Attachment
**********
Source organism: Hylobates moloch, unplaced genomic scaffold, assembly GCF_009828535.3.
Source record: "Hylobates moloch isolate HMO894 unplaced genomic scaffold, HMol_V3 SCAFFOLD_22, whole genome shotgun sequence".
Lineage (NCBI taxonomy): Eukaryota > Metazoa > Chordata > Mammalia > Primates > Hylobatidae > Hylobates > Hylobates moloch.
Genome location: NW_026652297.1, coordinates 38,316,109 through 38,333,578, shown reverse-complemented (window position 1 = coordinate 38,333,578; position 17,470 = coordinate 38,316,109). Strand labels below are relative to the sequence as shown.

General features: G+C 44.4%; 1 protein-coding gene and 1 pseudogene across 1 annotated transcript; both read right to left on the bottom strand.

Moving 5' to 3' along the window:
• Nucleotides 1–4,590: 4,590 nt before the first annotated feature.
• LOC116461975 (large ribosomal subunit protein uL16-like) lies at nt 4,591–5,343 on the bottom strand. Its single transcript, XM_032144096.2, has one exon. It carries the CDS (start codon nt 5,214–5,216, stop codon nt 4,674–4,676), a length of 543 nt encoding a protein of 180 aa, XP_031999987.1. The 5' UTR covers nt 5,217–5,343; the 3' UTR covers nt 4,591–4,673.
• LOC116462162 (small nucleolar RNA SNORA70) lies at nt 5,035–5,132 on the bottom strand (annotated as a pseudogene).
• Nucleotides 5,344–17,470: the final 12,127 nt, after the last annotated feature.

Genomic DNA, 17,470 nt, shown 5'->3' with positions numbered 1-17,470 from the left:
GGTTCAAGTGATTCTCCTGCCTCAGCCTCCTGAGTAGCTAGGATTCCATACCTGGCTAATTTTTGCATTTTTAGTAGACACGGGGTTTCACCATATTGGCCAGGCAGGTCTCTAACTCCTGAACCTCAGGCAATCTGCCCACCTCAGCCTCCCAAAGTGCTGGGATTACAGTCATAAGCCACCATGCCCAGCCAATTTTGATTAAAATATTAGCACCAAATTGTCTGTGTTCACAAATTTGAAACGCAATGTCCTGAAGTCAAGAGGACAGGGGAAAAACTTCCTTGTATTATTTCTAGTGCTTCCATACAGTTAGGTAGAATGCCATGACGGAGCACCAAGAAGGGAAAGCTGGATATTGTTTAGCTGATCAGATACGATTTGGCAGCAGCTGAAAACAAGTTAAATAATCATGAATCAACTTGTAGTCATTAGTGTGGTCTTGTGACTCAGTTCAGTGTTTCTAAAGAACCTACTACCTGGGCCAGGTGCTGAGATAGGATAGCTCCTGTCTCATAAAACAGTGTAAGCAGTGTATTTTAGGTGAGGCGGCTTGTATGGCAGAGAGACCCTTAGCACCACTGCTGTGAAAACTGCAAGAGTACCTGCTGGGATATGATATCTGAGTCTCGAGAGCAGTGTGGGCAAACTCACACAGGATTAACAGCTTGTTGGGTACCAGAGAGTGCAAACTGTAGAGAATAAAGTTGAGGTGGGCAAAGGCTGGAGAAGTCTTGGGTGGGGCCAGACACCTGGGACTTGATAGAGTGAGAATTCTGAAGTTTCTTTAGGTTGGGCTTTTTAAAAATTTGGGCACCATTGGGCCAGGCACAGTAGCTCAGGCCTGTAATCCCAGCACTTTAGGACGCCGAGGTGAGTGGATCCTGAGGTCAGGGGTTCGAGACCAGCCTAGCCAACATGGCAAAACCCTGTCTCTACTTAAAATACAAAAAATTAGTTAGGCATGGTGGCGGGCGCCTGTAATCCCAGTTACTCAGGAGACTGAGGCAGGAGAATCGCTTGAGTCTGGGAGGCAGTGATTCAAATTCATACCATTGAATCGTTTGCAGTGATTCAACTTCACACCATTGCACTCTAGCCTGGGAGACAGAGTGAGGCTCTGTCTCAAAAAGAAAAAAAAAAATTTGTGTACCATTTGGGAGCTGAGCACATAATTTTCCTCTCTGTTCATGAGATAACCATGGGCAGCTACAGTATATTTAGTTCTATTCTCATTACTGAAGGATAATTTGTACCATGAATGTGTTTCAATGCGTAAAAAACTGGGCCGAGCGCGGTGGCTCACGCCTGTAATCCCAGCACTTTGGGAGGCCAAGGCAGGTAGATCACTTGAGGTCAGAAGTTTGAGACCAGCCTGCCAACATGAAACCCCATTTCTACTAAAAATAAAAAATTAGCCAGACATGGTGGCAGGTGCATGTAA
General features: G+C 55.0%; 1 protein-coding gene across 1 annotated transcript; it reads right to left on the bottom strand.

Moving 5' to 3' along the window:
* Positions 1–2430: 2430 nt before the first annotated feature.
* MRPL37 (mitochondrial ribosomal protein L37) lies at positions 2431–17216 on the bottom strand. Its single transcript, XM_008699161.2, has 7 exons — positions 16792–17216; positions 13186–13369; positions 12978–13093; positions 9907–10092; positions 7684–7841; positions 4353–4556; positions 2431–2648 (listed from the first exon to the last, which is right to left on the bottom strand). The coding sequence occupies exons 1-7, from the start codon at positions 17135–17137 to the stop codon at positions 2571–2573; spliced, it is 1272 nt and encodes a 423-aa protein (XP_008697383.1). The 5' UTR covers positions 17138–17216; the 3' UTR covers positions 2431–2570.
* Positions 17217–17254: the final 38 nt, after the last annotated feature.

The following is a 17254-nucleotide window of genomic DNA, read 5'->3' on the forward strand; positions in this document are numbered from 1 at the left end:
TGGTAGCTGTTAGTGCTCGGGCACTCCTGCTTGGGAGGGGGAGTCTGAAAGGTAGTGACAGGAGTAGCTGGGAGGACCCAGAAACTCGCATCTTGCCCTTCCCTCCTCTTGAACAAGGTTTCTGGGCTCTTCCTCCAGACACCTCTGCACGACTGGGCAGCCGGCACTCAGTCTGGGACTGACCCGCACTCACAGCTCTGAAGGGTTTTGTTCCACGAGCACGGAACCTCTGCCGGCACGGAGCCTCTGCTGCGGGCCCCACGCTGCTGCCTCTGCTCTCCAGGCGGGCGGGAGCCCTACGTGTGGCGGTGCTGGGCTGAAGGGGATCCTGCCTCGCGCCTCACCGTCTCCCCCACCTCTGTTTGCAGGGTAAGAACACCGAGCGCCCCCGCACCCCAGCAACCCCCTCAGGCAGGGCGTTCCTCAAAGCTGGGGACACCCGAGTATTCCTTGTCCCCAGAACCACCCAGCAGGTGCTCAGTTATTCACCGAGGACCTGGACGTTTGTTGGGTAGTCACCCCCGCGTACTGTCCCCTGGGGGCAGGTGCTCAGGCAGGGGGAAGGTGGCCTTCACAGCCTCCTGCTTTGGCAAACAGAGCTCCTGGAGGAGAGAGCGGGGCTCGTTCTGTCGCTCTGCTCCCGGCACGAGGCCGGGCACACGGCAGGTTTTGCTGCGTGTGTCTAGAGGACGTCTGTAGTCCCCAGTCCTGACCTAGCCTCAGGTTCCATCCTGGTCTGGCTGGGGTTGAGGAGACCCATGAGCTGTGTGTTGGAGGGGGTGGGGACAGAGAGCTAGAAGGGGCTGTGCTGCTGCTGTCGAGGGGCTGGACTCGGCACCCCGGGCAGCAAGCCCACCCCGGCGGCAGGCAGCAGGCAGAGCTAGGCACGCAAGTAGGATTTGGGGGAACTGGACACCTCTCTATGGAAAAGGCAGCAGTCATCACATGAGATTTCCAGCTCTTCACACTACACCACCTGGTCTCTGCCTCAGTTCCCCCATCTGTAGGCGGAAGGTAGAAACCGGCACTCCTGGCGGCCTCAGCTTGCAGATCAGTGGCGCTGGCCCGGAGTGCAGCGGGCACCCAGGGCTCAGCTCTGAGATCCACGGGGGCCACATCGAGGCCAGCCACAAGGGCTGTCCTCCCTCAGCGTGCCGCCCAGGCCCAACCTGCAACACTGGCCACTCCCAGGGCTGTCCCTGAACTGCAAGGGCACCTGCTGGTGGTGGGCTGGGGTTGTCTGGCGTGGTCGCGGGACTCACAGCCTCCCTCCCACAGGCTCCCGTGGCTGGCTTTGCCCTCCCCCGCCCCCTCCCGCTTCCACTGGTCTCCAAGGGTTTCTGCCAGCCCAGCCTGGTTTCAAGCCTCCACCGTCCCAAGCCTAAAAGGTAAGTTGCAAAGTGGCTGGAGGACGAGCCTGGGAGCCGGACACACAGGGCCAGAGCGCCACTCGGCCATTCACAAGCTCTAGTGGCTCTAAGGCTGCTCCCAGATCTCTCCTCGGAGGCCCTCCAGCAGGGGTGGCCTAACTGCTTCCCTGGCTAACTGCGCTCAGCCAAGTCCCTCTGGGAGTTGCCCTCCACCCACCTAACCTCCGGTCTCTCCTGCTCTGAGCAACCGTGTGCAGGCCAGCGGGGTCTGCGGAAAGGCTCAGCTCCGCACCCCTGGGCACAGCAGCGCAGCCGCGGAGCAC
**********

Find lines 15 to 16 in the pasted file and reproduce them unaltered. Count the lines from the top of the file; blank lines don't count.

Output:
* Positions 1–2430: 2430 nt before the first annotated feature.
* MRPL37 (mitochondrial ribosomal protein L37) lies at positions 2431–17216 on the bottom strand. Its single transcript, XM_008699161.2, has 7 exons — positions 16792–17216; positions 13186–13369; positions 12978–13093; positions 9907–10092; positions 7684–7841; positions 4353–4556; positions 2431–2648 (listed from the first exon to the last, which is right to left on the bottom strand). The coding sequence occupies exons 1-7, from the start codon at positions 17135–17137 to the stop codon at positions 2571–2573; spliced, it is 1272 nt and encodes a 423-aa protein (XP_008697383.1). The 5' UTR covers positions 17138–17216; the 3' UTR covers positions 2431–2570.